Prepping 101 For The Storm – A giant snowstorm just hit the Eastern coast of the USA. Lots of power outages and a large quantity of snow has paralyzed most towns and cities over a short period of time. As I purchased some fresh items at the grocery store a few days ago, I noticed how the shelves had already been depleted of many items. It’s times like this, when I’m snowbound with the fireplace blazing, that I’m glad I’m a prepper.
Rule number one when you’re prepping your stash, plan ahead, make a list, and don’t panic. If it’s a weather event that’s coming your way, you have days to collect important items. Set aside a space in your basement or a spare room to store your stash of food, medicine, and other items.
Just a few days at home, snowed in, won’t require a lot of food. But if you lose power, that’s a different situation. A generator would be extremely useful, especially in cold climates—and it doesn’t have to be an expensive one. A generator with enough power to run your heating source, usually a boiler or furnace, and keep the fridge cold would be sufficient.
Here’s a list of items I always keep in my prepping stash. Point is, you’d rather have them and not need them. That’s the mindset here:
- Cell Phone – make sure you have a charging station and the generator keeps power to that outlet. Have an extra cord to plug in at all times so you can rotate phones on and off.
- Food – easy things, such as food sealed in packets, meals ready-to-eat, canned foods.
- Water – this is a must. You need to buy bottled water and stock it.
- Coffee – buy it in sealed packages and rotate it out of your stash. This is a must for me.a
- Medicines – if you cannot make it to the pharmacy, make sure you have a refill of each prescription medicine. Your doctor can give you an extra refill just for this purpose if you ask for it most will comply.
- Cash – you should have a safe and keep some cash on hand. There may be times you won’t be able to travel to the ATM or bank. Or, the ATM or bank may not be open.
- Gasoline – keep this outside in a shed, but keep a few 5-gallon containers just in case the gas pumps are down. Remember, they need electricity to work.
- Radio – a good AM/FM radio will keep you in touch with what’s going on, and is especially useful if you have lost power and can run it with batteries.
- Batteries – you need to have a good stash of batteries of all sizes.
- Flashlights – keep several of these in varying sizes on hand at all times.
- Sundries – these are items that are not edible, but you will need them to make life easier. Items like toilet tissue, paper towels, paper plates and cups, plastic containers, powdered creamer, etc. Also, items like body cream, face cream, Chapstick, and Kleenex.
- Clothing – if you’re going to be outside in cold weather, dress for it. Preppers need to have gloves, warm jackets and coats, wool sweaters, socks, boots, hats, clothing made for outdoor work.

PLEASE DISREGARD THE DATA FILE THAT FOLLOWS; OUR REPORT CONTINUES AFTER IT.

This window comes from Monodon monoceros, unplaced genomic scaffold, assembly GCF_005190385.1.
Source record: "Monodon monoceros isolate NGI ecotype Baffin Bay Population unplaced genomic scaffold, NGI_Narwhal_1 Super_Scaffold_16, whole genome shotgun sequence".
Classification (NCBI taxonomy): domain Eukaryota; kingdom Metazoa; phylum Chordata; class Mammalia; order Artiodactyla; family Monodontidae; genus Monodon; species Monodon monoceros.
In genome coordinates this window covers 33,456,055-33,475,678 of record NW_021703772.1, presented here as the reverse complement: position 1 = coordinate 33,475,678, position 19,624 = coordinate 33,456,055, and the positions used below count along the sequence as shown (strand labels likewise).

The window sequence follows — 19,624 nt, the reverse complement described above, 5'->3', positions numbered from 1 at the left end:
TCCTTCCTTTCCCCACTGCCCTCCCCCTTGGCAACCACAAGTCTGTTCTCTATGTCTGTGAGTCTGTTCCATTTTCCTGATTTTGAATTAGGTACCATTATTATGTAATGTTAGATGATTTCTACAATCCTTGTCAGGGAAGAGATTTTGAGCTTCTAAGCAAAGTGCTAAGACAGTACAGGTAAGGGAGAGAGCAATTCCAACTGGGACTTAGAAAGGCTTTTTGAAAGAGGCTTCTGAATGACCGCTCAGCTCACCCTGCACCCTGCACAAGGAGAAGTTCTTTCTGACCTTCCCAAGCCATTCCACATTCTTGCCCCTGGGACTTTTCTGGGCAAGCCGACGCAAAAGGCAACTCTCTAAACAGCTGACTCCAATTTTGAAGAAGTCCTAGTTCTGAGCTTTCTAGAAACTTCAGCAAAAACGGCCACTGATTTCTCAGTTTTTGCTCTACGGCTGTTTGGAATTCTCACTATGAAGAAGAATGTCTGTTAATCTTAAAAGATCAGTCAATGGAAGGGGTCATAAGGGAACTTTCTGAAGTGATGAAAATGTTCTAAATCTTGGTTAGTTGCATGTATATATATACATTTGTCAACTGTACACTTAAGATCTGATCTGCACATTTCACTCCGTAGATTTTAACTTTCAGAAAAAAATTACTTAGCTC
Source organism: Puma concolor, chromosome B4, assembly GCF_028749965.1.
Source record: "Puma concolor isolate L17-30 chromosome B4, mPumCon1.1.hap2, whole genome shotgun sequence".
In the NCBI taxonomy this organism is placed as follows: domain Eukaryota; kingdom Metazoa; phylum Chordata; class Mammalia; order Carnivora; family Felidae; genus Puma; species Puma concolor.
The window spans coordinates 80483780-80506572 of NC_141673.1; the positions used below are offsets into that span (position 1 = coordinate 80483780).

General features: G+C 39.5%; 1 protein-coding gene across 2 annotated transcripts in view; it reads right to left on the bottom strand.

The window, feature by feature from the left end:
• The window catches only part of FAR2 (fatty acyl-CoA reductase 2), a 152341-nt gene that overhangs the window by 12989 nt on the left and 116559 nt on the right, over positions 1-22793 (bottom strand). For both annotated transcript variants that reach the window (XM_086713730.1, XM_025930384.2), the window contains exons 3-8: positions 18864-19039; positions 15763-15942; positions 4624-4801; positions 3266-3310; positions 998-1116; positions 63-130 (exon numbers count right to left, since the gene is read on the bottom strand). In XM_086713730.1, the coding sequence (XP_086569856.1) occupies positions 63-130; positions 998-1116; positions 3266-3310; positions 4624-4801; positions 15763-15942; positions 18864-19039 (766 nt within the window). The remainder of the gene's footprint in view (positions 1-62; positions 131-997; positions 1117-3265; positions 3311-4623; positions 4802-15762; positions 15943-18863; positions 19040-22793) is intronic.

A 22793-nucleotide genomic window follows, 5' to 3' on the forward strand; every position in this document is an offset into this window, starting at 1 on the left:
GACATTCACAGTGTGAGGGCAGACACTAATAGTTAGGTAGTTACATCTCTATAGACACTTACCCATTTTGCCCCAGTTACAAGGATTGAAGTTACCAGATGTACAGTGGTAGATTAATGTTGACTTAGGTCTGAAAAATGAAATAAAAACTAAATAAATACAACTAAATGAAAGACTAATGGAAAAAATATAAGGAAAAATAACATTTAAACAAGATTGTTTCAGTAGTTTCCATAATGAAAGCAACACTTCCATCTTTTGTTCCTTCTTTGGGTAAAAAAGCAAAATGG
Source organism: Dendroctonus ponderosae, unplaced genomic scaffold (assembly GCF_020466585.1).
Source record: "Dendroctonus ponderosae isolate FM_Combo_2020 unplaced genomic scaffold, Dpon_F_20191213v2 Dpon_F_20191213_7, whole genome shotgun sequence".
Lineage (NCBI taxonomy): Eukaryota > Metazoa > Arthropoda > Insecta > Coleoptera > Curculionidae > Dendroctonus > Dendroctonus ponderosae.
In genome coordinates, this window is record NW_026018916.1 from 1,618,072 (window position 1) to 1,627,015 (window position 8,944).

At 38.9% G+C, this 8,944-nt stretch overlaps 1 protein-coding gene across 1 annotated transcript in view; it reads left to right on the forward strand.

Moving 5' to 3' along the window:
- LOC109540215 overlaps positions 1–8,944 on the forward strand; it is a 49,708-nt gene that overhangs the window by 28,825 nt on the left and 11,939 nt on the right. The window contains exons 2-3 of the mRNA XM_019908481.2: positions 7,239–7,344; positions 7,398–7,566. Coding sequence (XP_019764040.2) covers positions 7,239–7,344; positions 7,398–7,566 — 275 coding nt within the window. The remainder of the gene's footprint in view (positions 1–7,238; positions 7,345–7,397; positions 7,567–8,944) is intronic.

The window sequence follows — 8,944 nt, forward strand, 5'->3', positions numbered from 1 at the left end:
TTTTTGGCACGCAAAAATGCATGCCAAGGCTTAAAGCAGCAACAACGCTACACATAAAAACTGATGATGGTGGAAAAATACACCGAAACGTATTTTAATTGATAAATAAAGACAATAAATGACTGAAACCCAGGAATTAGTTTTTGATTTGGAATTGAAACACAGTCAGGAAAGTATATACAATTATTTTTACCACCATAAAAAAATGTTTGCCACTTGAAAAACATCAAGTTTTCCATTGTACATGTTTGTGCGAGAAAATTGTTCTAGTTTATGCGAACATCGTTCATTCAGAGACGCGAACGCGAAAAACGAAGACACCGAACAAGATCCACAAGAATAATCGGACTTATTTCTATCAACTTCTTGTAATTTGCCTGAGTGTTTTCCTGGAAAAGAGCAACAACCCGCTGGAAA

- Shovels and a Snow Blower – These are a necessity if you live in snow country. Get everyone in the family to pitch in and help.
- Games and Books – A big storm or power outage can give you an opportunity to make the best of family time. Some fun games or a few good books can help pass the time and make life more enjoyable.
- Guns and Ammo – This should be locked in a safe. Not everyone feels comfortable having a gun, so this is a personal decision. Being a gun enthusiast, I have more than one handgun and a beautiful tactical Mossberg shotgun. Just as important, stock up on ammo. You can never have too much.
- Bartering – It’s a really good idea to have too much in your stash than barely enough. Why? Because if you are ever involved in a lengthy power outage, you may need to barter with neighbors to get something you need or want. The more you have in your stash, the more you will have to use for bartering.
- CB Radio or Ham Radio – This is optional, but great if you can have one set up. It gives you communication with the outside world when your cell phone might not work.
- Wood Burning or Propane Fireplace – An alternate source of heat is always a good idea. Not everyone can have one of these installed, but if you have one it can be a second source of heat in your house.
It’s a good idea, also, to talk with family members about preparations for power outages or emergencies during storms. Stay in touch with one another, and try to gather inside the house while the storm is at its worst. Thinking ahead can prevent a lot of worrying.
I live in a forest on a dead-end road on the side of a mountain overlooking a lake. It’s remote. I chose this place for that reason. It’s not for everyone, but I love it. Being a prepper makes my life run smoothly and it’s not all that hard to do. I think if I lived in a city, I’d be a mindful prepper, too.